Things to Remember

Normal ‘wear and tear’ happen in any property – no matter how perfect the home or the Tenant is. But if prevention doesn’t work, know your rights for claiming compensation when damage occurs. You can take the cost of the damage out of the Tenant’s bond when they leave or make a claim for the cost and lost rental income if applicable. 

These situations may frustrate or anger a Landlord, but it is almost always best to negotiate an amicable and acceptable solution with the Tenant. Landlords often want to rush to apply with NCAT to get the resolution that they are looking for however, property investors should be cautious before doing so as the legislation is undeniably in the Tenants’ favour (and increasingly so).

Do you have a problem with damage to your investment property? Get in touch with us today.

Frequently Asked Questions

What Counts as fair wear and tear in a rental property

Fair wear and tear refers to natural deterioration that occurs through ordinary use of the property, like faded paint, minor scratches on walls, and worn flooring in high-traffic areas. It includes damage from natural forces and items that deteriorate over time​​​​.

How can landlords distinguish between wear and tear and intentional damage?

Fair wear and tear refers to natural deterioration from everyday use, like faded paint or worn carpets. Careless or deliberate actions, such as broken windows, burnt benchtops, or wall holes, cause intentional damage. It’s more extensive and costlier to repair than regular wear and tear.

Can landlords charge for everyday wear and tear?

No, landlords cannot legally charge tenants for deterioration caused by normal wear and tear. Charges are applicable only for damages beyond the scope of regular usage, which impact the property’s value or require significant repairs​​​​.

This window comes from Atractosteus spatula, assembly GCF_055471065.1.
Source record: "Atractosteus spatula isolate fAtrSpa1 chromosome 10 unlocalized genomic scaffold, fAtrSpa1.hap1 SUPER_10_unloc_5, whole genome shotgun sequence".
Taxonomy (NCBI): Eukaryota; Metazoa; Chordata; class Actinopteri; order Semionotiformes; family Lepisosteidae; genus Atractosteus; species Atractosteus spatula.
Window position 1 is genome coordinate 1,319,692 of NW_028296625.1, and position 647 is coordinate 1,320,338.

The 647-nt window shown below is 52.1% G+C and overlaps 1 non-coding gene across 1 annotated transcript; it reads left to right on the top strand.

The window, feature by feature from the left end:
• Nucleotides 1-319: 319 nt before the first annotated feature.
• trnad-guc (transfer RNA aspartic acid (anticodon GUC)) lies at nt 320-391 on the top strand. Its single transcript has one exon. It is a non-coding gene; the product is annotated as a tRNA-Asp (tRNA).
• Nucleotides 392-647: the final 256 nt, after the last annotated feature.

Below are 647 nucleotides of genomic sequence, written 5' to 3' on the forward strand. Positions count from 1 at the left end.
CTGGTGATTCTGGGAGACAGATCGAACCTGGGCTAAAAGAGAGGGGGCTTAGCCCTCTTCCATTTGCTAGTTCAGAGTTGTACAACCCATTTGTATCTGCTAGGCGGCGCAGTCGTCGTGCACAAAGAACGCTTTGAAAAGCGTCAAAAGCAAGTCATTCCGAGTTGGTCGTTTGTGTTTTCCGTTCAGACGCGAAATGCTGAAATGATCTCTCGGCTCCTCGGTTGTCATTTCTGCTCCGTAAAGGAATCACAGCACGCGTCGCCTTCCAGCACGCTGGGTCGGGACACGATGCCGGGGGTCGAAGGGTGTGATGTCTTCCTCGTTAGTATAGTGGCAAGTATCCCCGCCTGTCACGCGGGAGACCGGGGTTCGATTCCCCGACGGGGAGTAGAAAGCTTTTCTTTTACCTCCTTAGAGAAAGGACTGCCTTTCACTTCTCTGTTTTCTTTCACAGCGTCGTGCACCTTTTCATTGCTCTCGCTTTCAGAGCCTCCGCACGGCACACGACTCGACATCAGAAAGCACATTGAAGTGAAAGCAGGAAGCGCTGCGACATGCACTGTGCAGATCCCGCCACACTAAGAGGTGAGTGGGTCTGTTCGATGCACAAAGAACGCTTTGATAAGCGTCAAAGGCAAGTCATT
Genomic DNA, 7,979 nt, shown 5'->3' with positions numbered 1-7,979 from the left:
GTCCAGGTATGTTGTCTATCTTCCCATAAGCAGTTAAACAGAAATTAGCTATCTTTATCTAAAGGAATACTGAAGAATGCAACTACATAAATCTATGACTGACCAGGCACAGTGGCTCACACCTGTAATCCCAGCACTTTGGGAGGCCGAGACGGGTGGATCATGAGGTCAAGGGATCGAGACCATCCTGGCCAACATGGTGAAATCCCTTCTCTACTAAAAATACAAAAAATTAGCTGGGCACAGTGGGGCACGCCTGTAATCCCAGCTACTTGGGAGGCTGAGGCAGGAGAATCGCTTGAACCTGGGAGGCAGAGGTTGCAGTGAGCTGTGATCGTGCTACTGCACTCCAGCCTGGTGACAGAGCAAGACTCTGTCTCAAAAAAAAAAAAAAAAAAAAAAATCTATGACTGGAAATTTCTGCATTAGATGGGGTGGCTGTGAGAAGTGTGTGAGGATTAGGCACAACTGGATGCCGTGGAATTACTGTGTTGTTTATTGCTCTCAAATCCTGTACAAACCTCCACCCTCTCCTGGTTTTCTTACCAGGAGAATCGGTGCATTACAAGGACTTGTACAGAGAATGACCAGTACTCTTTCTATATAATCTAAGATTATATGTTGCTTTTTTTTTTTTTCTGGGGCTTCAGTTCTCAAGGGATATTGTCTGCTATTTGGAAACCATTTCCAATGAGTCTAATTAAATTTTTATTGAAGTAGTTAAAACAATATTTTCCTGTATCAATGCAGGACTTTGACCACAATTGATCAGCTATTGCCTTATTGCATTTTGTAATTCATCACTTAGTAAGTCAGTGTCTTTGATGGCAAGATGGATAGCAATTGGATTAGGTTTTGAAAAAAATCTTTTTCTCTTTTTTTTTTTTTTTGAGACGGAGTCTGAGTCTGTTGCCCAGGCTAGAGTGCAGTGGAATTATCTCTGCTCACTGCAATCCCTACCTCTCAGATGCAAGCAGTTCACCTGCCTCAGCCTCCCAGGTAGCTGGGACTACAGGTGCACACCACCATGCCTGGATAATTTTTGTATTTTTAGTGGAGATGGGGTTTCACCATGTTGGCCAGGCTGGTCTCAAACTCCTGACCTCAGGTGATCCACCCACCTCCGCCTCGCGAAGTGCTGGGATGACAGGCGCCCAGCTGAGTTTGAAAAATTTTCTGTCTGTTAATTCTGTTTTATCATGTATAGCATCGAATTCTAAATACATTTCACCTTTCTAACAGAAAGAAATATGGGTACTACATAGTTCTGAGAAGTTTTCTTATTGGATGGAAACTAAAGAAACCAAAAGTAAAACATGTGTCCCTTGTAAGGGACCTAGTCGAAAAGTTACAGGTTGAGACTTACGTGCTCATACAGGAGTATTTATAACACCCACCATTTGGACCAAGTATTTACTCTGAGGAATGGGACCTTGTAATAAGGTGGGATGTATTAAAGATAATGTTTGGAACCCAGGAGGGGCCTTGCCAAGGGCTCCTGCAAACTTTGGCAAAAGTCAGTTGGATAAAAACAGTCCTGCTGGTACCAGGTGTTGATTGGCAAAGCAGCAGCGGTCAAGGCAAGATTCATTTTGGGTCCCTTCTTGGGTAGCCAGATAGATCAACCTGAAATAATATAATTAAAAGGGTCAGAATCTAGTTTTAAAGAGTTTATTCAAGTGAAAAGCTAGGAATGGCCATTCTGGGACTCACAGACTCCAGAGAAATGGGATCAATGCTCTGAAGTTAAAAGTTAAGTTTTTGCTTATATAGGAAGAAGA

What are some examples of normal wear and tear?

Examples include small nail holes, faded or chipped paint, minor dings in walls, worn carpets, dirty appliances, and light scratches on fixtures. These are expected results of everyday use and aging​​.

How should landlords approach maintenance and inspections to manage wear and tear?

Regular maintenance and routine inspections are important when managing wear and tear. This includes photographing and documenting the property’s condition before and after tenancy, creating a maintenance plan, and promptly addressing tenant maintenance requests​​​​.

Are landlords responsible for fixing normal wear and tear?

Yes, landlords are responsible for maintaining the rental property, which includes addressing normal wear and tear. This may involve routine painting, carpet cleaning, and general upkeep to ensure the property remains habitable and appealing​​​​.

At Property Providers our core purpose is “Helping People Live Better”.  As Sydney’s most flexible residential rental agency, we are totally focused on Property Management and renting “Your Property, Your Way”. We have designed 6 different rental services covering all facets of Long-Term Leasing as well as Short-Term Stays. Unlike franchise real estate agencies, we see the value in pragmatism and flexibility. 

Whether you want to rent your property furnished or unfurnished, for 6 months or 5 years, we will manage your property, your way. Our bespoke marketing strategies deliver discerning international Tenants that understand quality and are prepared to pay for it. If you would like to learn more please continue exploring our website or call us on +612 9969 7599


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Don Binkley

Don is a Canadian native who has been living in Sydney since 2000. His career started in advertising/media working with a host of multinational brands. Evolving from marketing, he held a senior leadership position for a number of years at American Express. In 2010, he founded Property Providers, Sydney’s most flexible residential rental agency. He now leads a passionate team which has become recognised as experts in managing and marketing Sydney’s finest property to the most discerning clientele. Don is driven by the guiding principal that all long-term partnerships have a foundation of mutual respect, mutual commitment, mutual investment and mutual risk. Don is a proud father of 3 boys and is passionate about Skiing, Mountain Biking and Kayaking.